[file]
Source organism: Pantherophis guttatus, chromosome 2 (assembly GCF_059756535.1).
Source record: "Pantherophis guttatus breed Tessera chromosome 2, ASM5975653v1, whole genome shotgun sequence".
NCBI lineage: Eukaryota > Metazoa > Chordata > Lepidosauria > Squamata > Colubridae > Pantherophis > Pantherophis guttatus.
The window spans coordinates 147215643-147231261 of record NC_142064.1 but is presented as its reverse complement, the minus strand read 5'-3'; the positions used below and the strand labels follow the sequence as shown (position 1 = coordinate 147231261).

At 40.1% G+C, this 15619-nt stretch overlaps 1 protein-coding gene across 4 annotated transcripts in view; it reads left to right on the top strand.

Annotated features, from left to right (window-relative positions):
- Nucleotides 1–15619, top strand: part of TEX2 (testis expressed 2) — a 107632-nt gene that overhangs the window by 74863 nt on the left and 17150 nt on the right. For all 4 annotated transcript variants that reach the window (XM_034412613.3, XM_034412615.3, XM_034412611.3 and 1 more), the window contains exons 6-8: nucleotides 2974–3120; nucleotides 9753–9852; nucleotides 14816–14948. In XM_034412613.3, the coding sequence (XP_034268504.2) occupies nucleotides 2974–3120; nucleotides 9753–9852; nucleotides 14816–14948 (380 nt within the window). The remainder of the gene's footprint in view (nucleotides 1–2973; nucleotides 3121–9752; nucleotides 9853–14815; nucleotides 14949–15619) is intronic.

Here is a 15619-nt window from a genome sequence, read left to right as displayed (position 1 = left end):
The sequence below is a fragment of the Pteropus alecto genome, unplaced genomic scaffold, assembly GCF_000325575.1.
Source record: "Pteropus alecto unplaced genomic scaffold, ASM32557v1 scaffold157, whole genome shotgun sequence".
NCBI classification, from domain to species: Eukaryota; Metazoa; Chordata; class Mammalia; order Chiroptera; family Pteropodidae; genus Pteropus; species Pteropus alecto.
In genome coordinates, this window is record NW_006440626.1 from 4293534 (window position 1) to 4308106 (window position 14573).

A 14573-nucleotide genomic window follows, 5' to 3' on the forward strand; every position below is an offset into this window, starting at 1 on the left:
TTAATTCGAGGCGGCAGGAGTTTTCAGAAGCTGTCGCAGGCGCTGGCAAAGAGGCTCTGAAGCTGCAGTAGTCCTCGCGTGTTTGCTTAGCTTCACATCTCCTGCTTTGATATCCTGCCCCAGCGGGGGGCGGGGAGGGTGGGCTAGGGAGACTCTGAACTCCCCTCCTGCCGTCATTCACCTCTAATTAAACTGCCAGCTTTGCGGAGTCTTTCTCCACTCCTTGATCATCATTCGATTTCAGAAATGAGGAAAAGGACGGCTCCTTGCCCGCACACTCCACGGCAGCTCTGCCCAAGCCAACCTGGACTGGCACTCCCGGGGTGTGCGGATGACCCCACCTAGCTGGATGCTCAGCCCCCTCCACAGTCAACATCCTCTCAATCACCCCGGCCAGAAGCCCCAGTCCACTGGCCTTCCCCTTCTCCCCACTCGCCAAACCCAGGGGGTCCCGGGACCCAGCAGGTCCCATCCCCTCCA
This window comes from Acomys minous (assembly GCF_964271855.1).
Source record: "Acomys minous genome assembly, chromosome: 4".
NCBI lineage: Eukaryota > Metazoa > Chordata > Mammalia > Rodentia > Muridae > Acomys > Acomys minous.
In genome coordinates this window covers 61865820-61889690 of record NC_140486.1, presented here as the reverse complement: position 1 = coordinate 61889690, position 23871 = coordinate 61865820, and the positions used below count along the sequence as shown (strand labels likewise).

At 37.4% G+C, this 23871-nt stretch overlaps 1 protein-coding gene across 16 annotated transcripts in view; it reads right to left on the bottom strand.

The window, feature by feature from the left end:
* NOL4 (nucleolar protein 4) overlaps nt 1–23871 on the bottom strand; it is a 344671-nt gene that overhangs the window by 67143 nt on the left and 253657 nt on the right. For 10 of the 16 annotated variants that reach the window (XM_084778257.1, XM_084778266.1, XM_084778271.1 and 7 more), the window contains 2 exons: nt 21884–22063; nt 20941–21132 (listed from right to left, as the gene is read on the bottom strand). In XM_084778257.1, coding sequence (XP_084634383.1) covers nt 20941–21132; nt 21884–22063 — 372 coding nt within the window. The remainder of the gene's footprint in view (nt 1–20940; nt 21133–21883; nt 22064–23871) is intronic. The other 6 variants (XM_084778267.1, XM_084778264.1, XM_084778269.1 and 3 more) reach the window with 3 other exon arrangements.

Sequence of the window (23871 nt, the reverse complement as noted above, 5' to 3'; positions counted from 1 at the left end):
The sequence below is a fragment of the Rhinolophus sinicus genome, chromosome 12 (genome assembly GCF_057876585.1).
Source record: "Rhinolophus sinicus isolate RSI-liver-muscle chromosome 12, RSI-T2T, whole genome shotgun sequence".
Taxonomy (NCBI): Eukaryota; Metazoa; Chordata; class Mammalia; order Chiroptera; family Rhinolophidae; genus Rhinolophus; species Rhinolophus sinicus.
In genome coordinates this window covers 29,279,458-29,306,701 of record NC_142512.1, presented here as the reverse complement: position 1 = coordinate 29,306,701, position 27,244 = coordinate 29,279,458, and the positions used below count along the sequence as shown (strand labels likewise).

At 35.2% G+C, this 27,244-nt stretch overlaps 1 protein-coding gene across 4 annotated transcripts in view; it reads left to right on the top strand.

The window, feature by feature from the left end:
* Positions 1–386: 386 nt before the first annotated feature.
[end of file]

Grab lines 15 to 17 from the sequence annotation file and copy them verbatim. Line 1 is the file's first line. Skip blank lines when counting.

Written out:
This window comes from Acomys minous (assembly GCF_964271855.1).
Source record: "Acomys minous genome assembly, chromosome: 4".
NCBI lineage: Eukaryota > Metazoa > Chordata > Mammalia > Rodentia > Muridae > Acomys > Acomys minous.